Nutrition and Physical Activity Guidelines on the Internet
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Nutrition and Physical Activity Guidelines

The address of this page is www.bestcancersites.com/nutrition

It would be pretty safe to say that the basic principles of healthy diets and good exercise are now well understood by scientists, and the information is available in the form of easy to understand nutrition and physical activity guidelines on the internet and in print. If we want to get our general eating and exercise habits up to world's best practice for humans going about their everyday lives on planet Earth, we can do it using these guidelines, adjusting the information to suit our particular circumstances.

Here are some links to guidelines or sources of information on nutrition and exercise found on reliable websites. Doubtless there are many more good sources of info on the topic.

The American Cancer Society's Guidelines on Nutrition and Physical Activity for Cancer Prevention can be found by going to this page or by putting nutrition into their search window. 

Their guidelines include sections called "Diet and Physical Activity Factors That Affect Risks for Select Cancers" and "Common Questions About Diet and Cancer".

Breastcancer.org www.breastcancer.org has a section on nutrition, starting on this page www.breastcancer.org/nutr_intro.html

There's a variety of links to simple guides to various aspects of the topics prepared for the general public by the US Department of Agriculture here www.myplate.gov

And a guide prepared in Australia by the Cancer Institute NSW called Guidelines on Diet, Physical Activity and Weight for Cancer Prevention.

For those who wish to delve further into dietary guidelines, here are links to two detailed documents.

The first is "Dietary Guidelines for Americans 2010" (U.S. Department of Health and Human Services and U.S. Department of Agriculture) www.cnpp.usda.gov/Publications/DietaryGuidelines/2010/PolicyDoc/PolicyDoc.pdf.

They say "Our knowledge about nutrition, the food and physical activity environment, and health continues to grow, reflecting an evolving body of evidence. It is clear that healthy eating patterns and regular physical activity are essential for normal growth and development and for reducing risk of chronic disease. The goal of the Dietary Guidelines is to put this knowledge to work by facilitating and promoting healthy eating and physical activity choices, with the ultimate purpose of improving the health of all Americans ages 2 years and older." and elsewhere "The Dietary Guidelines for Americans are the cornerstone of Federal nutrition policy and nutrition education activities. They are jointly issued and updated every 5 years by the Departments of Agriculture ... and Health and Human Services ... ."

The second is an Australian government National Health and Medical Research Council publication called "Australian Dietary Guidelines - providing the scientific evidence for healthier Australian diets (2013)" at www.nhmrc.gov.au/_files_nhmrc/publications/attachments/n55_australian_dietary_guidelines_130530.pdf , and there are links to related resources here www.nhmrc.gov.au/guidelines/publications/n55 and there's a detailed scientific publication called "Nutrient Reference Values for Australia and New Zealand Including Recommended Dietary Intakes" 2006 at http://www.nhmrc.gov.au/publications/synopses/n35syn.htm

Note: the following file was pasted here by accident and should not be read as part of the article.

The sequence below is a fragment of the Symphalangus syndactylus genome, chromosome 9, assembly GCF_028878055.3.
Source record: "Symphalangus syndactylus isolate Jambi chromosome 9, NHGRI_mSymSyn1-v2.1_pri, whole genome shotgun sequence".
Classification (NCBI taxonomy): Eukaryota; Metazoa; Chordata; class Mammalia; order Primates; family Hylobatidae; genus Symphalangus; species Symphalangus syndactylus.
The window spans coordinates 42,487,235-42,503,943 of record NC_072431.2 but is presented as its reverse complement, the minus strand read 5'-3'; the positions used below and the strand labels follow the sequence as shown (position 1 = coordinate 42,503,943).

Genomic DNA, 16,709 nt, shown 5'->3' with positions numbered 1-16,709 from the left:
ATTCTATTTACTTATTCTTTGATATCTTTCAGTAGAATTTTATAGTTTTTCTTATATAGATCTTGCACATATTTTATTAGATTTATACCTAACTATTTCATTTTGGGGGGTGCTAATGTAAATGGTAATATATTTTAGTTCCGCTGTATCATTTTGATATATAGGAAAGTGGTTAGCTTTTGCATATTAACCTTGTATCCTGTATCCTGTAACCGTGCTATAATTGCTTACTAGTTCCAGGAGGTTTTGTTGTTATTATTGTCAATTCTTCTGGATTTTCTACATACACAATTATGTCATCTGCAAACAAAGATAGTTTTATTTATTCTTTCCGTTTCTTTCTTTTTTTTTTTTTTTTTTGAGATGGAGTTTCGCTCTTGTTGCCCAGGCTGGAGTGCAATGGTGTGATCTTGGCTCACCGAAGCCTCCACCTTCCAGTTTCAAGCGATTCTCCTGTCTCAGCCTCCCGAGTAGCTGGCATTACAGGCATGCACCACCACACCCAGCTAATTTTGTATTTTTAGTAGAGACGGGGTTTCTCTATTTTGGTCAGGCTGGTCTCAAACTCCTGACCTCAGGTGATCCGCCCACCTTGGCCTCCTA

The Linus Pauling Institute (an institute of the Oregon State University in the USA) is devoted to the science of nutrition and health. Their website is at http://lpi.oregonstate.edu. They say: "The Linus Pauling Institute's mission is to: Determine the function and role of vitamins and essential minerals (micronutrients) and chemicals from plants (phytochemicals) in promoting optimum health and preventing and treating disease Determine the role of oxidative and nitrative stress and antioxidants in human health and disease Help people everywhere achieve a healthy and productive life, full of vitality, with minimal suffering, and free of cancer and other debilitating diseases". And "Major areas of research in the Institute encompass heart disease, cancer, aging, and neurodegenerative diseases."

Included on their website is a "Micronutrient Information Center". It's described as "a source for scientifically accurate information regarding the roles of vitamins, minerals, other nutrients, dietary phytochemicals (plant chemicals that may affect health), and some foods in preventing disease and promoting health." The website is user-friendly but of necessity there's plenty of scientific terminology and language.

Another site that may be worth exploring is the website of the American Council on Exercise (ACE) at www.acefitness.org. I haven't examined the site in detail but it looks like a good website for finding information and tips if you're planning a program to improve your fitness. Look for the "Get Fit" link on the home page, and you can read about such exercises as the single leg reverse curl and the overhead triceps extension on a stability ball (I suggest checking that your health insurance is paid up before attempting those). If you're into trying new recipes, there are "over 2,000 healthy, delicious recipes" starting on this page www.acefitness.org/getfit/recipes.aspx (if anyone tries them all could they let me know if the description "healthy, delicious recipes" is accurate please?).

Those in Australia may find valuable information on the website of the Dietitians Association of Australia at www.daa.asn.au and I'm sure many other countries would have similar organisations with websites.

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